He also noted that the county office should have taken previous action against Di Salvo.
“I myself as a man of color, I would never think to behave in certain ways on this board and that’s because some privileges just haven’t been given to me,” Ortiz said. “I know that the second I talk to someone a certain way I will be crucified by the public.”
Kamei also acknowledged Di Salvo’s passion for students and education.
“It is not to attack trustee Di Salvo,” she said. “Trustee Di Salvo feels very strongly about his positions and he wants to serve the students and the community...This is about what is this board going to do about those women that stepped forward and said I feel this way and the investigators found that the behavior is truly unbecoming of an elected official.”
Mah, however, called the censure “too heavy of a hammer” and claimed that the report didn’t describe any evidence of harassment.
“I certainly respect women on the staff and women on the board who have raised concerns,” Mah said. “I believe it is important to address these types of issues. So I’m not saying we don’t address it, but I’m saying that we need to make sure and find [another] way since this was an insufficient timeline for review and response and the political nature of this [is] inappropriate.”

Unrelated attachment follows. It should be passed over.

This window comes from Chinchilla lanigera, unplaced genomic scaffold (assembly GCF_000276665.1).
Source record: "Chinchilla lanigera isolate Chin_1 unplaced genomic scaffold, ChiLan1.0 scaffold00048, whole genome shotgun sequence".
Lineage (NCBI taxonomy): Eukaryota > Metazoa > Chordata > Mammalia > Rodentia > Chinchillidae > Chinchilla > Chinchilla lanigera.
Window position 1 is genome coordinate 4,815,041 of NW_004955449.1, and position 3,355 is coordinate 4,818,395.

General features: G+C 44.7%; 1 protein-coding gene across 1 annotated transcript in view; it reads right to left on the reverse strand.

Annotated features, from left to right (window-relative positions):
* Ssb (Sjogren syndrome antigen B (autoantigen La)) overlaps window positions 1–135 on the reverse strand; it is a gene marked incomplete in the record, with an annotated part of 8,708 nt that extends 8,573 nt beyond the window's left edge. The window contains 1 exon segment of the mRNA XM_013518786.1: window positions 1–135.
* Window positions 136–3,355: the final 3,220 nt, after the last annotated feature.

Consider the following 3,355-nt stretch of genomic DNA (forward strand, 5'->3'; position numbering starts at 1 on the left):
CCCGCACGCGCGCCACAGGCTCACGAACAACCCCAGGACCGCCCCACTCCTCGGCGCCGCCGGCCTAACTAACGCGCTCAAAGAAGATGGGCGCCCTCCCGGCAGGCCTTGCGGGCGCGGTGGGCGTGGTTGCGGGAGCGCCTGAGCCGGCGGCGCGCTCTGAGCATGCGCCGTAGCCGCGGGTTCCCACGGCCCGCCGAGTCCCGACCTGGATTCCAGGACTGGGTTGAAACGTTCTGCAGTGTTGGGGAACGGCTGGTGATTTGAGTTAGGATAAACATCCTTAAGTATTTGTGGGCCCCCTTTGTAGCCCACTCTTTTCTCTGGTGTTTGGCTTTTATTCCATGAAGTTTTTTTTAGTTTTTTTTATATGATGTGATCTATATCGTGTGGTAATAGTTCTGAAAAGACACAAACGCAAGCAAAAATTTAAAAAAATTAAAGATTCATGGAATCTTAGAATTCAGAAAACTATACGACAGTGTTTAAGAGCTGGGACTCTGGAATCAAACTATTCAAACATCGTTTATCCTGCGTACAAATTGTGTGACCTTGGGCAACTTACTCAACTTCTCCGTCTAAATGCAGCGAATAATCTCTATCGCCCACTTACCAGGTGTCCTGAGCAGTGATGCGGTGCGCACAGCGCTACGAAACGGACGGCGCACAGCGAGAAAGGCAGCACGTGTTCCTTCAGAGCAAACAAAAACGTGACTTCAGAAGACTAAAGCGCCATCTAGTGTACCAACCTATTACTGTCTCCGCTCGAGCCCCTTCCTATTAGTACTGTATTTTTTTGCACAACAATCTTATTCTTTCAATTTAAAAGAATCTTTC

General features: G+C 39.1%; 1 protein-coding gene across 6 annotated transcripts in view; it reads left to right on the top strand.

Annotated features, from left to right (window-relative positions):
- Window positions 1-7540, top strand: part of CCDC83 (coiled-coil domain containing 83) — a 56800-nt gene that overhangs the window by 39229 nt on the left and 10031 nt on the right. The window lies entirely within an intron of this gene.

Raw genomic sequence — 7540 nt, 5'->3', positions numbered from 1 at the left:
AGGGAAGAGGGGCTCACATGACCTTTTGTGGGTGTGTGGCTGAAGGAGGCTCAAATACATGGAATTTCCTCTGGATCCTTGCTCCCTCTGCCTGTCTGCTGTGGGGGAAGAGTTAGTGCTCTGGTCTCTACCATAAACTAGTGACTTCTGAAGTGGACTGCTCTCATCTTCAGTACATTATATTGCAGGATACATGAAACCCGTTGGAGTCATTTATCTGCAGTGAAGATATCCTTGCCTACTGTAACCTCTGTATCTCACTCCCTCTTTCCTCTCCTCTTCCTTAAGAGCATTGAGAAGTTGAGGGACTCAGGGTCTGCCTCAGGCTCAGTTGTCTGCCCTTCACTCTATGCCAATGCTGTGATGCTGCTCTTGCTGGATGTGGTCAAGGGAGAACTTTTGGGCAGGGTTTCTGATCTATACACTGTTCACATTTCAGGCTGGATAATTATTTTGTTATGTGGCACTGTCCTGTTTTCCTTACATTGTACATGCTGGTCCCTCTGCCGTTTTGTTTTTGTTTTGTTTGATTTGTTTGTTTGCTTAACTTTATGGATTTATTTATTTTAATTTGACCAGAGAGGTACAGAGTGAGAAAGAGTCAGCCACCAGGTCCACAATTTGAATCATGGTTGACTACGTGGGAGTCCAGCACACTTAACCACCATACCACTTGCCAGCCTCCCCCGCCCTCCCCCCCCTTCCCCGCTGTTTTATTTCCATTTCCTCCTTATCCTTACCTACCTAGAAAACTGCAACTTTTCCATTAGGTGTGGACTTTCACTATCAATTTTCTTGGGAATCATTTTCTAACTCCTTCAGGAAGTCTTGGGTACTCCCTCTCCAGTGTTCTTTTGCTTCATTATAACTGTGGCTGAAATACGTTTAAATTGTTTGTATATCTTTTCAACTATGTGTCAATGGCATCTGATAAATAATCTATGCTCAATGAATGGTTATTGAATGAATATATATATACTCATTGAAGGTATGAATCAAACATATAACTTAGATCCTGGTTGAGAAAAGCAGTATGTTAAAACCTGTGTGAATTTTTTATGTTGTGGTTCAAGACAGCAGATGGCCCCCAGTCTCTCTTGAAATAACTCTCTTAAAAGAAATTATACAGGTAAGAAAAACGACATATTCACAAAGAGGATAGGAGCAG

Wednesday night’s vote marked the first time in history that the board of education has censured one of its members.
Di Salvo has served on the board since 2008 and is up for re-election in November. His district represents a majority of San Jose Unified and portions of Oak Grove and East Side Union High school districts.
Can you force an elected official to do something ? If it was me then I would tell the rest of the board to stuff it. If you are an elected official then the only way to get you out of office might be to recall you.
Di Salvo might have passion about students and education. However, his lack of diplomacy while interacting with some has placed him in similar situations. When he was principal of a Gilroy Jr. High, he faced similar complaints from some parents. He was a principal at the school for a very short time. It is time addresses his communication issues and improve them! He should also consider how his biases contribute to this struggle.